IEBC says it has fully complied with Supreme Court order on server access » Capital News


Nairobi, Kenya, September 2 – The Independent Electoral and Boundaries Commission (IEBC) has maintained that it has complied with Supreme Court orders allowing petitioners to examine the server and ballot boxes.

Lawyer Dennis Nkarichia said contrary to the claims of the lawyer for Azimio presidential candidate Raila Odinga, Philip Murgor, the commission complied, except where the service provider, Smartmatic International, cited security and rights issues .

“The order issued by the court had a security exception, that if it was determined that it was too risky to provide something that we had to screen and provide an explanation. We objected because these people once identified, their personal safety could in no way be guaranteed,” he said on the final day of the hearings on Friday.

The court is expected to deliver its verdict on Monday.

He added that Odinga’s statement that they were denied access was “factually inconsistent with the Registrar’s remarks” that the order was followed.

While commenting on server access, Nkarichia said there was only one server, contrary to Murgor’s remarks about there being eight servers.

He added that IEBC has made every effort to provide a demonstration of its election infrastructure for all officers to understand the process.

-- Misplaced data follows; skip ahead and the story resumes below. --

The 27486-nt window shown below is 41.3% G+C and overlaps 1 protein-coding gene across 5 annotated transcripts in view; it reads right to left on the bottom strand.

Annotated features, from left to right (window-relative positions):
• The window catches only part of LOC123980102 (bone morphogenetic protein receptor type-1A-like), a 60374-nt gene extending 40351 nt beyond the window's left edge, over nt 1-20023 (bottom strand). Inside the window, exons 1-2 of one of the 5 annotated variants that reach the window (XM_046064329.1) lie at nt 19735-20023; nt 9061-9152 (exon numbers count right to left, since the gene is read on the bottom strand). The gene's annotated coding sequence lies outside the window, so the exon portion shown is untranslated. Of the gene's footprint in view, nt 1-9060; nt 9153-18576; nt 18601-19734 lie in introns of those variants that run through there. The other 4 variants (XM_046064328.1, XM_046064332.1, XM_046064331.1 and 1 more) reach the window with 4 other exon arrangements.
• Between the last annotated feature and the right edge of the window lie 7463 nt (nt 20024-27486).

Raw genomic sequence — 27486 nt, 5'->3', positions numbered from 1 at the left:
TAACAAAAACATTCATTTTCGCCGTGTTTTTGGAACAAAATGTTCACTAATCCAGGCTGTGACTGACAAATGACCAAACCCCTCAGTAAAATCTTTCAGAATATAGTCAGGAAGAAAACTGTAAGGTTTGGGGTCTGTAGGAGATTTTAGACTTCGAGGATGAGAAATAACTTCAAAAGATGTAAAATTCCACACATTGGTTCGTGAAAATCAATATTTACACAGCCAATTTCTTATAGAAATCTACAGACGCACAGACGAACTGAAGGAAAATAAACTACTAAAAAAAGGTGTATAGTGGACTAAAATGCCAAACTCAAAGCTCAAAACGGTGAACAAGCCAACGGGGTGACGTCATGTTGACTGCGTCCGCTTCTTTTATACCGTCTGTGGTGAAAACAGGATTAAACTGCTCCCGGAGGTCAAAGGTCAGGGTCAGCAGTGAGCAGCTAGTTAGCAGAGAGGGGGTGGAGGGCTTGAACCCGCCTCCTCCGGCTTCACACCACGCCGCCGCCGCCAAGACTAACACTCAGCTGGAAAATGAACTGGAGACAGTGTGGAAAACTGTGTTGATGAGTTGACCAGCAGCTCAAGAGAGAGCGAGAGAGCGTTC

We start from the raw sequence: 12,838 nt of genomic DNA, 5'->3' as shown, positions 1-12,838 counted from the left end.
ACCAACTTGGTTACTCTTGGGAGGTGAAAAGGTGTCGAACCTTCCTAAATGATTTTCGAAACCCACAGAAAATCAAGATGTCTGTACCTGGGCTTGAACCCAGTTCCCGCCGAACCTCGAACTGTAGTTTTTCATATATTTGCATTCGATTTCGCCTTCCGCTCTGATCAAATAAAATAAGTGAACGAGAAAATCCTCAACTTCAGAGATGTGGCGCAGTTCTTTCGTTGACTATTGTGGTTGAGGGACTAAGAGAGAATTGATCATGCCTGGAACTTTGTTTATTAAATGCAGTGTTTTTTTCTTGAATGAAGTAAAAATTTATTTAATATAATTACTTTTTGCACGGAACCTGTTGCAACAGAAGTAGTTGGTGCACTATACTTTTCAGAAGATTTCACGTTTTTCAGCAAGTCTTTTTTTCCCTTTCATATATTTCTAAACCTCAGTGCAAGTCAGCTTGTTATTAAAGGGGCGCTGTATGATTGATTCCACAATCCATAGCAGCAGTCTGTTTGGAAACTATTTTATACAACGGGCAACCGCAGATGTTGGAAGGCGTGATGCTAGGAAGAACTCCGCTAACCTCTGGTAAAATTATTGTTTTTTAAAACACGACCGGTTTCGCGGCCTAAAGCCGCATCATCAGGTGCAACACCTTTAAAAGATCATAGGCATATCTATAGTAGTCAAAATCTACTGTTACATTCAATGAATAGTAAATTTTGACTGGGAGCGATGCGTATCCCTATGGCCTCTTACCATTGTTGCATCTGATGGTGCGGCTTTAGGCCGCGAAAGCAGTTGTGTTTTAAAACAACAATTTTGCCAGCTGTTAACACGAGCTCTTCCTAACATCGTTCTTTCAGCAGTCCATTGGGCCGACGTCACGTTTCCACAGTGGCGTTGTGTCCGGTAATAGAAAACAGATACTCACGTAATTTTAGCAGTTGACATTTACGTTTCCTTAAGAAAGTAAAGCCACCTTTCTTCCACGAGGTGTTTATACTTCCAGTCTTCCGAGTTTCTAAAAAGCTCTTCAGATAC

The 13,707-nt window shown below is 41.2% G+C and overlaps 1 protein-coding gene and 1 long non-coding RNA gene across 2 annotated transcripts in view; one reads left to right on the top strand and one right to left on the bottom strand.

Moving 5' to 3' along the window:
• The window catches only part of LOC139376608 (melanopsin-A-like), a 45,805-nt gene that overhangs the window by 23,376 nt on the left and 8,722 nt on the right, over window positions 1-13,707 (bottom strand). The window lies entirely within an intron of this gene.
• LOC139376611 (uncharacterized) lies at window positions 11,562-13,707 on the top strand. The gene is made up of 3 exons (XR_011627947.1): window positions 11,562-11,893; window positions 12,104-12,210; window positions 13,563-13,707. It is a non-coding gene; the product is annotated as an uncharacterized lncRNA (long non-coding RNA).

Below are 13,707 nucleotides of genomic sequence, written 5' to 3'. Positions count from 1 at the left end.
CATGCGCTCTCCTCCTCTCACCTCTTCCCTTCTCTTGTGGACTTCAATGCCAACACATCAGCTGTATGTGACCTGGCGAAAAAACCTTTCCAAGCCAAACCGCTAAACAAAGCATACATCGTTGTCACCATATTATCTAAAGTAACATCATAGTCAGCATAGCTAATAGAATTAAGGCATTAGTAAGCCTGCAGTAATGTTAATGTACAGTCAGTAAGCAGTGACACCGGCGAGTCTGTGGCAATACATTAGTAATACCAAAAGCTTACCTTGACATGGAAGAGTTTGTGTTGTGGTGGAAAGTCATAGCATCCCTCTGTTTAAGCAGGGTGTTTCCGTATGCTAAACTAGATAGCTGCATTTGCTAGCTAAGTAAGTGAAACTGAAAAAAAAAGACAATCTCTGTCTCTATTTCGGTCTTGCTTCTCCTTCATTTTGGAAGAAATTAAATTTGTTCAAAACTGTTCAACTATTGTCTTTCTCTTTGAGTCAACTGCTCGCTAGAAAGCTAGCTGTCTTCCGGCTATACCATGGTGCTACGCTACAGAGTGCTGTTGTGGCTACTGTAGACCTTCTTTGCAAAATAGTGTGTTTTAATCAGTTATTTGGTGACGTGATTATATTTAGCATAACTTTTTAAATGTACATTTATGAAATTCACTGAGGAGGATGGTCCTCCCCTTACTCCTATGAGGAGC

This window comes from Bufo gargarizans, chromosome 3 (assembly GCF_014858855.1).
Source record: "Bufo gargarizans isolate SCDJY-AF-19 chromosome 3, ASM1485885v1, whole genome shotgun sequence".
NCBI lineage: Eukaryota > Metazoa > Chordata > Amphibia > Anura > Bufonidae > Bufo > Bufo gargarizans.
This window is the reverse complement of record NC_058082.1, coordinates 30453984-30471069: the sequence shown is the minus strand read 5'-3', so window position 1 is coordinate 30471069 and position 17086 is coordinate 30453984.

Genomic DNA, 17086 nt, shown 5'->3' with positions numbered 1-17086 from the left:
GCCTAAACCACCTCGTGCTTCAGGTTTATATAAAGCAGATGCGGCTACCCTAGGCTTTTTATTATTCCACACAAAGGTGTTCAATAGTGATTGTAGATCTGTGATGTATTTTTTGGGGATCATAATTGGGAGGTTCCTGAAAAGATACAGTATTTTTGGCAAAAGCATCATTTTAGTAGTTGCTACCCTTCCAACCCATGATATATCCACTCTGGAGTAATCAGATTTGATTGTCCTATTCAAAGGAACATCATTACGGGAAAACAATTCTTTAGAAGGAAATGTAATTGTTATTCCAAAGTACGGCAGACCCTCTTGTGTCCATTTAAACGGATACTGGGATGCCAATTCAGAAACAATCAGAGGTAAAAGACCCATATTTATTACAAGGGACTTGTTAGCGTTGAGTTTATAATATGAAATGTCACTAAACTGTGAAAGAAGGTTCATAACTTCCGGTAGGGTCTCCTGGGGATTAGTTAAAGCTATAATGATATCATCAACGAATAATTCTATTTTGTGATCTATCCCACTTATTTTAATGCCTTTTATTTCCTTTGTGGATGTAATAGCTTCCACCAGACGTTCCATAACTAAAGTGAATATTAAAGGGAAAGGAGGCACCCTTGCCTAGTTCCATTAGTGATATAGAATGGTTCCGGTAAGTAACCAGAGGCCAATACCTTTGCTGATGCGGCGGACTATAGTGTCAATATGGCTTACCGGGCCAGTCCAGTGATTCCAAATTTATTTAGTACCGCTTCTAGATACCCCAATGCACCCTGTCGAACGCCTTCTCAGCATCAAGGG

“We weren’t doing it in a vacuum,” he said, noting that the Registrar’s report proves the same.

Nkarichia added that the electoral agency also provided its vulnerability reports and assessment of the internal network and infrastructure and the certificate of the penetration tests to the candidates.

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“Contrary to the assertion provided in public by the attorney, we have fully complied. The only issue we never complied with was the partnership agreement, provided to the court under seal,” he added .

Emmanuel Wetangula, for his part, said that the results in the recounted ballot boxes corresponded to the results announced by the IEBC.

“There were slight mistakes that always happen in every election,”

Wetangula said if there was a discrepancy in the election results, the petitioners would have already challenged that.


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